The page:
It was totally dark when I woke up and I had the incredible feeling of floating over my bed. I had heard someone calling “No, don’t go, please no, no, no…” I felt for something solid and was grateful when finally touching my pillow. But it was wet, very wet next to my head. I was flat on my back. I kept lying still and tried to shake the cob webs off my mind. Who had been calling? Why would my pillow be wet? I noticed that my hair on both sides of my face was wet as well and there was moisture in my ears too. I touched my eyes. Yes, – I was crying, the tears just kept running out of my eyes, down my cheeks and it seemed that some flood gate had opened. I couldn’t stop it. I couldn’t properly wake up, either. Weirdly, I knew I wasn’t really awake and I also knew I wasn’t really asleep. The dark room around me felt cold and empty. Very empty. Almost hollow. I could touch the hollow in the air above me.
The next I heard was my alarm clock going off. It was 6.30 AM. A bit of grey light shone through the curtains. It took me a while to gather my thoughts. The wet pillow was a puzzle. I figured I must have had a bad dream and therefore cried. Walking to the bathroom I felt lightheaded and in a weird way very somber. Not singing or humming as I sometimes did. I had my shower, dried myself, put my house coat on and padded back to the bedroom. I dressed without thinking, choose everything black. Black pantyhose, black dress with a high collar, buttoned half way down the front with small round shiny black buttons, black pumps. When I was back in the bathroom I stared into the mirror: Why did I dress in black? I opened a drawer and pulled out my opera length large white baroque pearls and hung them around my neck. I shook my head to the image I saw in front of me and took them off again. I noticed that I was very pale and had large dark circles under my eyes.
Eventually I set off to drive to my office. For no reason at all I felt thankful that nobody had taken my parking spot. For a while I sat in my car and prayed that my secretary would not notice my eyes, still red from crying. I still had that somber feeling but as I entered through the backdoor I pasted a smile on my face when I called out “Good Morning” and hoped it sounded cheerful enough. June, my secretary was at her desk, gave me a rather serious look and said somewhat timidly “Good Morning, Giselle”. What’s with her, I thought as I walked past her and into my office. I placed my coat on the hook behind my door which was always open. I wanted to be available and approachable for all my “girls”, – I had twelve estheticians working for me. Behind my chair was a one-way window which allowed me to look out into the shop but nobody could look in. I sat down at my Jacobean desk in my Jacobean chair, folded my hands in my lap and did absolutely nothing. I didn’t see anything either. I was numb.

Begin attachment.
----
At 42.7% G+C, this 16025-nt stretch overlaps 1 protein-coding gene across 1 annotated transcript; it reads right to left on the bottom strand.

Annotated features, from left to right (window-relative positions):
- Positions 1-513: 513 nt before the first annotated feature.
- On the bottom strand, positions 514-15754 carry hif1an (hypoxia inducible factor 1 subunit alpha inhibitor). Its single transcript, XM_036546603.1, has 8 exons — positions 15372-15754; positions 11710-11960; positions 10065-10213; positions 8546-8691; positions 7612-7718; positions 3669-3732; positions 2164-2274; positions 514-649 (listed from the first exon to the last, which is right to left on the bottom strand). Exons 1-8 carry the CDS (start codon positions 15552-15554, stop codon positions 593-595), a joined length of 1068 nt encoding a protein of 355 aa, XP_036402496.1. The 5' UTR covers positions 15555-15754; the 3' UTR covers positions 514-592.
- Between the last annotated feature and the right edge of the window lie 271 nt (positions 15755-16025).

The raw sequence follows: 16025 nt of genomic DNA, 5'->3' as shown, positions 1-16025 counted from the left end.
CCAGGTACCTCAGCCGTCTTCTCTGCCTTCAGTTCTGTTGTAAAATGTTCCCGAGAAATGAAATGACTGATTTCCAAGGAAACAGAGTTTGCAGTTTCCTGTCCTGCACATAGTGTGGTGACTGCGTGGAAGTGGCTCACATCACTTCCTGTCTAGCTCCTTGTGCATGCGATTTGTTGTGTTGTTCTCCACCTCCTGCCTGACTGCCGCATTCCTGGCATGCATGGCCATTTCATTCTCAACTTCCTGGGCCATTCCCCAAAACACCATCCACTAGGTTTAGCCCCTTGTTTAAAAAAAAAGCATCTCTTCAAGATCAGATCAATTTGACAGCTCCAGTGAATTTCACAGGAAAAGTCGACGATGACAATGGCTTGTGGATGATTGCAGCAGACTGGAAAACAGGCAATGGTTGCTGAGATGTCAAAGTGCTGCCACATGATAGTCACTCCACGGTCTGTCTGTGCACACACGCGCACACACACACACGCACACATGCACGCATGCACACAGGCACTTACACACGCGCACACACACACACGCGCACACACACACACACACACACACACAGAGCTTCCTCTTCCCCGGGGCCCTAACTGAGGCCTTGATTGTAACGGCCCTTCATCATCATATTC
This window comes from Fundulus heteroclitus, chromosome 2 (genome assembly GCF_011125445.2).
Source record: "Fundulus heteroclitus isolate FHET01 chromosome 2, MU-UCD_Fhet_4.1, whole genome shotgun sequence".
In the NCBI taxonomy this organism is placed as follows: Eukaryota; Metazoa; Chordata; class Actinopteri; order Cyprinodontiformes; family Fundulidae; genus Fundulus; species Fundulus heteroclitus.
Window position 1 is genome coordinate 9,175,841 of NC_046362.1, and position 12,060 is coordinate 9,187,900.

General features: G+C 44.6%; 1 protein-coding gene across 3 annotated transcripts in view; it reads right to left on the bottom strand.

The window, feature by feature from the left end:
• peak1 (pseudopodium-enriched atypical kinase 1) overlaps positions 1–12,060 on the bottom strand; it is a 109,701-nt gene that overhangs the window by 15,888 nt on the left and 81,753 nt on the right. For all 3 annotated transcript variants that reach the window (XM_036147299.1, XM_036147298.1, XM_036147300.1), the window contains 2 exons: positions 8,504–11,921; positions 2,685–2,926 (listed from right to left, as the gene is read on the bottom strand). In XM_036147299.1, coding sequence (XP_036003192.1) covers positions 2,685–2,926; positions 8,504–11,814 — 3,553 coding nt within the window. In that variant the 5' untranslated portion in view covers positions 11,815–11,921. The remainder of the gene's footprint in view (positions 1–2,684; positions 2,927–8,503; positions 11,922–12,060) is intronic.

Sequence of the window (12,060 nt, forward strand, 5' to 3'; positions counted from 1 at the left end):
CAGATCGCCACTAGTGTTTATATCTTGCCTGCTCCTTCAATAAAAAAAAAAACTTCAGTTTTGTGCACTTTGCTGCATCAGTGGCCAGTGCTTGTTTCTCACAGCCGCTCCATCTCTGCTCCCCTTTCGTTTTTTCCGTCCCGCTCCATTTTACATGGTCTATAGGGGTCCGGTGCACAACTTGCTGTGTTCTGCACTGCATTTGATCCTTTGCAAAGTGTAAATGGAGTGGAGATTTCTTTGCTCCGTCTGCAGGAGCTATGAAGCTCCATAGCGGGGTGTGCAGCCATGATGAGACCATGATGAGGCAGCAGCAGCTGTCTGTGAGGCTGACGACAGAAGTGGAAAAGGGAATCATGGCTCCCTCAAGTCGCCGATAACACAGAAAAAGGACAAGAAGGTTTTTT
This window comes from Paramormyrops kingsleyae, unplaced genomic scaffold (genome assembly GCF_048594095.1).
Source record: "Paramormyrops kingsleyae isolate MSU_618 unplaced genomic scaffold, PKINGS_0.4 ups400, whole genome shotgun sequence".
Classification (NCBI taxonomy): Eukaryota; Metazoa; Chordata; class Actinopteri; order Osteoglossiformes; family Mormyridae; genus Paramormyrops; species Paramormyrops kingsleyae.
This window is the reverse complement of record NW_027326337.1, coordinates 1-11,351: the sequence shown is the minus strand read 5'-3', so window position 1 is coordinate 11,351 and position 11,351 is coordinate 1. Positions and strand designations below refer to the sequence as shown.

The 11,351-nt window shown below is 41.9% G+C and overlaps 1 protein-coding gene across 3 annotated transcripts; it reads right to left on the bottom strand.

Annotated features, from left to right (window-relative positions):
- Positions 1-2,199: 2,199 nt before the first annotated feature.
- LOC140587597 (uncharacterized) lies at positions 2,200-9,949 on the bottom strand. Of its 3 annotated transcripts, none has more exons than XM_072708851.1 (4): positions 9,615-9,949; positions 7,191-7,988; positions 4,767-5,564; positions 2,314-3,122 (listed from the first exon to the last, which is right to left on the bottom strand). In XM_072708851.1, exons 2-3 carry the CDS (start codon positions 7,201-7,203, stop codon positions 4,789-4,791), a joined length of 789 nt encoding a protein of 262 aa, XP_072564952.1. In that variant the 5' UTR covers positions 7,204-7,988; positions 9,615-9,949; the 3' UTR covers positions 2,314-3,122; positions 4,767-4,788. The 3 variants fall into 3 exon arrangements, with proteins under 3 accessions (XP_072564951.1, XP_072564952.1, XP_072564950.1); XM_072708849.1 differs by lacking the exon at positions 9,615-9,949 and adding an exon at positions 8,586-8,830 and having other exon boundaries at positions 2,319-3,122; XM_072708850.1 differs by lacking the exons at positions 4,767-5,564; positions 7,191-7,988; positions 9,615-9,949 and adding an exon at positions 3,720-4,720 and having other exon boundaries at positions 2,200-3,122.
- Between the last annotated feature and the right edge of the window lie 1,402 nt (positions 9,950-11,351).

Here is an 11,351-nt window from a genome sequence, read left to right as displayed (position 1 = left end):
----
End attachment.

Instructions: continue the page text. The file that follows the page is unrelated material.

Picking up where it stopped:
After maybe ten minutes June called “Giselle, telephone for you.” I picked it up and said my name.
“Hi, Giselle, it’s Chris. I am afraid I have bad news for you.”
“Yes, I know, my father died.”
“Oh, you know already”.
“Chris, – no I don’t, – what did you just say? How do you know?”
“We received a telegram this morning before the shop opened since we were the only Roeders in the telephone book close to your shop.”
I was stunned. I hung up the phone and just sat there, my heart racing and my mind reeling. My hands were shaking and I couldn’t make them stop. Now I slowly started to understand my tears during the night, my somber mood, my disconnection with reality. My father had written a letter on February16, complaining that he didn’t feel good, that not even the cigars tasted good anymore. Since then I had not heard from home. Neither my mother nor my youngest sister had written to let me know that he was in a bad way. And today was April 7, 1983, time enough to let me know, to give me a chance to fly home and see him again before it was too late. How good is a funeral of one you love so much when you cannot be there? Oceans were between us. They lived in East Germany, had tried to escape but father had a kidney attack on the way to the train station and ended up in hospital. That was on the 13th of August 1961. Two days later the Berlin Wall was up.
“June, my father died, Chris just told me.” I had left my office and stood in front of her desk.
“I am so very sorry, Giselle, I thought you knew.”
“No, June, I did not know. It just hit me the moment Chris said it.”
“But then, Giselle why did you dress like that?”
“I have no idea, June. I wasn’t really aware of it. I just felt kind of somber this morning. It was as if I was in a trance. I thought I must have had a bad nightmare because I had cried so much my pillow was wet…”
I walked away from her towards the open part of the shop, the elegant waiting room with the manicure tables all around the huge glass windows. I stopped at every table to greet my customers and stood a bit longer at my daughter Ingrid’s table. She lived with Chris. Her head was bent way down – she clearly did not want to face me.
“Ingrid, Grandpa has died.”
She never looked up from her work. “Yes I know. You did too, didn’t you?”
“I had no idea. Chris just phoned me a few minutes ago.”
“But then, why did you dress like that?”
My back prickled, the hair at my neck was standing up as the full force of what happened last night hit me. My father had come to say “Good Bye” and the voice calling “No, don’t go, please, no, no, no…” must have been my own.